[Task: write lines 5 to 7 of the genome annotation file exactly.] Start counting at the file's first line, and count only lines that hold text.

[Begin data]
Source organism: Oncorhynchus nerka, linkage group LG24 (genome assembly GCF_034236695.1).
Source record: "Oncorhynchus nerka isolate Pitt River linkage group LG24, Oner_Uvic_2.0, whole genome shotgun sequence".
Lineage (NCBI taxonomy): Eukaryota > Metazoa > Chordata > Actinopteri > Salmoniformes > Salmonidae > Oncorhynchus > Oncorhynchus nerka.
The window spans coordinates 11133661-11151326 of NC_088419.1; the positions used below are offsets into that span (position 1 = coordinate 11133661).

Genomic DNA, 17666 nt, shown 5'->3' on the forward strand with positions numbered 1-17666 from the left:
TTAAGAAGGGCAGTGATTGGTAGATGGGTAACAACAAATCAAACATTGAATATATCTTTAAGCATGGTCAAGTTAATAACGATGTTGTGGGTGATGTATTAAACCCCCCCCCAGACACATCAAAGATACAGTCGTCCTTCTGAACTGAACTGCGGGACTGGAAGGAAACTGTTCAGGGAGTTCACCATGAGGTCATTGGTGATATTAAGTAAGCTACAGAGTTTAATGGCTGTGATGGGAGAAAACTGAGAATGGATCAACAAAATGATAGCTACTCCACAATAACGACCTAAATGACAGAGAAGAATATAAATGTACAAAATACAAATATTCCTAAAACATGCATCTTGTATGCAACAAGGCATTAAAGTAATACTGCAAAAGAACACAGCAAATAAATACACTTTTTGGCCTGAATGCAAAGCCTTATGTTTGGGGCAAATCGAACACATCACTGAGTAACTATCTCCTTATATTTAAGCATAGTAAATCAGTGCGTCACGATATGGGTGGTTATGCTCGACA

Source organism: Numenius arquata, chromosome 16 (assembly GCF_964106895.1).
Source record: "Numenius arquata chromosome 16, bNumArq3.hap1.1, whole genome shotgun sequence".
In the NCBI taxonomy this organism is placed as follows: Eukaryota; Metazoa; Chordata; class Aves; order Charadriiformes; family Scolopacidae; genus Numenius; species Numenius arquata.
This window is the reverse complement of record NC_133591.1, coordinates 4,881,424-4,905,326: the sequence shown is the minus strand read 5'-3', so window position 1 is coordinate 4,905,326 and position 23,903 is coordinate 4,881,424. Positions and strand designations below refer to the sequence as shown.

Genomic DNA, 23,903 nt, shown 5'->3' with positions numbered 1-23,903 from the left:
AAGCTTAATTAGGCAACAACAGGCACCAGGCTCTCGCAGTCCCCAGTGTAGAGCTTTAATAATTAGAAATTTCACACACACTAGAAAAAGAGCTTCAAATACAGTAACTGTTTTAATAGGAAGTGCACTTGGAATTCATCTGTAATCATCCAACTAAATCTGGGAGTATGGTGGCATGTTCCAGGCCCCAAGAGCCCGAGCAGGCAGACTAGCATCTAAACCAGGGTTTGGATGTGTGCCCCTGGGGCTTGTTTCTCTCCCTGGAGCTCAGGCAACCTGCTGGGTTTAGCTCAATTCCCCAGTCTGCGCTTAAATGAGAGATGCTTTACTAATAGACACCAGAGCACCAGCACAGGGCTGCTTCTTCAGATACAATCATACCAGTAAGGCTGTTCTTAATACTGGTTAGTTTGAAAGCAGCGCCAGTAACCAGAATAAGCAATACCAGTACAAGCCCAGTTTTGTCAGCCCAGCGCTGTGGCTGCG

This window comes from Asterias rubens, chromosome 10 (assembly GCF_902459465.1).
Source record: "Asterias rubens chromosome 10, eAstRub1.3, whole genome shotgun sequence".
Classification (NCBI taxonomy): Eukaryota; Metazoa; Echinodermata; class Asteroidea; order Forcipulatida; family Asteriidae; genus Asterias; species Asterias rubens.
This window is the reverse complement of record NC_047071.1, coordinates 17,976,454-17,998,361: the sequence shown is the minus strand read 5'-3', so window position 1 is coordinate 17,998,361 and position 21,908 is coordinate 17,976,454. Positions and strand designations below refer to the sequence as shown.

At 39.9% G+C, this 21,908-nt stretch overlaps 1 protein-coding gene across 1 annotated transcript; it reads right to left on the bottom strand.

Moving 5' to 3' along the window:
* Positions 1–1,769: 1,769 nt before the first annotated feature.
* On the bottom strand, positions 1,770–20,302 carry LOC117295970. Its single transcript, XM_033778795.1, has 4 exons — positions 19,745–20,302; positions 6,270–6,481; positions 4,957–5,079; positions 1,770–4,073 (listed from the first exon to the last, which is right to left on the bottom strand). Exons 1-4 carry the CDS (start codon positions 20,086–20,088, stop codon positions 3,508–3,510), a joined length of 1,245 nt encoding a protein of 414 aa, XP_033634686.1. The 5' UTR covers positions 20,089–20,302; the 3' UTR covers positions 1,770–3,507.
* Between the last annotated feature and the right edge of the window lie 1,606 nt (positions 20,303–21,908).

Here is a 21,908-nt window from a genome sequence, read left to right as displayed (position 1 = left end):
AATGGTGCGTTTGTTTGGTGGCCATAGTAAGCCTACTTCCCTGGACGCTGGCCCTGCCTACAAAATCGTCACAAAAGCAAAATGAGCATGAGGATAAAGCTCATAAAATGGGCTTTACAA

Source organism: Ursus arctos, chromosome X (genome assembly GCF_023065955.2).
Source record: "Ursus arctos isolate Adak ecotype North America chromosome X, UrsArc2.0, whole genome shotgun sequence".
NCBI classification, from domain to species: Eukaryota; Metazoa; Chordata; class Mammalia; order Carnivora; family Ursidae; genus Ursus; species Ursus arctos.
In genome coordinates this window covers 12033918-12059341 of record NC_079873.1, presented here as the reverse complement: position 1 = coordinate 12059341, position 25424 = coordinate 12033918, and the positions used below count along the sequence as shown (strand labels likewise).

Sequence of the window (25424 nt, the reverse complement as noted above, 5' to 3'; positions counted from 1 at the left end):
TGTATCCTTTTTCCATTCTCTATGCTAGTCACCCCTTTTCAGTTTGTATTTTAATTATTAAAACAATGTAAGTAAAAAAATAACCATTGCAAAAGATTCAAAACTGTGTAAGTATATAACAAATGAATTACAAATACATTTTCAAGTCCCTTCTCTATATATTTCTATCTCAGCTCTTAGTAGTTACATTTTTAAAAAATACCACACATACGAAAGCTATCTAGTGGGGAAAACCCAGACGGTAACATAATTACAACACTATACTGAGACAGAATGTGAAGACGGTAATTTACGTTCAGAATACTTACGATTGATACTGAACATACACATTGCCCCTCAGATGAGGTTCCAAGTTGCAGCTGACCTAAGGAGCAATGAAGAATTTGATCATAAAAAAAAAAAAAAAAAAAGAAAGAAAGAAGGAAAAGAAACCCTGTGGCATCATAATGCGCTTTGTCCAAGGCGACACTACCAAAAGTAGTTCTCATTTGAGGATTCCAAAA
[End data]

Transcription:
Genomic DNA, 17666 nt, shown 5'->3' on the forward strand with positions numbered 1-17666 from the left:
TTAAGAAGGGCAGTGATTGGTAGATGGGTAACAACAAATCAAACATTGAATATATCTTTAAGCATGGTCAAGTTAATAACGATGTTGTGGGTGATGTATTAAACCCCCCCCCAGACACATCAAAGATACAGTCGTCCTTCTGAACTGAACTGCGGGACTGGAAGGAAACTGTTCAGGGAGTTCACCATGAGGTCATTGGTGATATTAAGTAAGCTACAGAGTTTAATGGCTGTGATGGGAGAAAACTGAGAATGGATCAACAAAATGATAGCTACTCCACAATAACGACCTAAATGACAGAGAAGAATATAAATGTACAAAATACAAATATTCCTAAAACATGCATCTTGTATGCAACAAGGCATTAAAGTAATACTGCAAAAGAACACAGCAAATAAATACACTTTTTGGCCTGAATGCAAAGCCTTATGTTTGGGGCAAATCGAACACATCACTGAGTAACTATCTCCTTATATTTAAGCATAGTAAATCAGTGCGTCACGATATGGGTGGTTATGCTCGACA

Source organism: Numenius arquata, chromosome 16 (assembly GCF_964106895.1).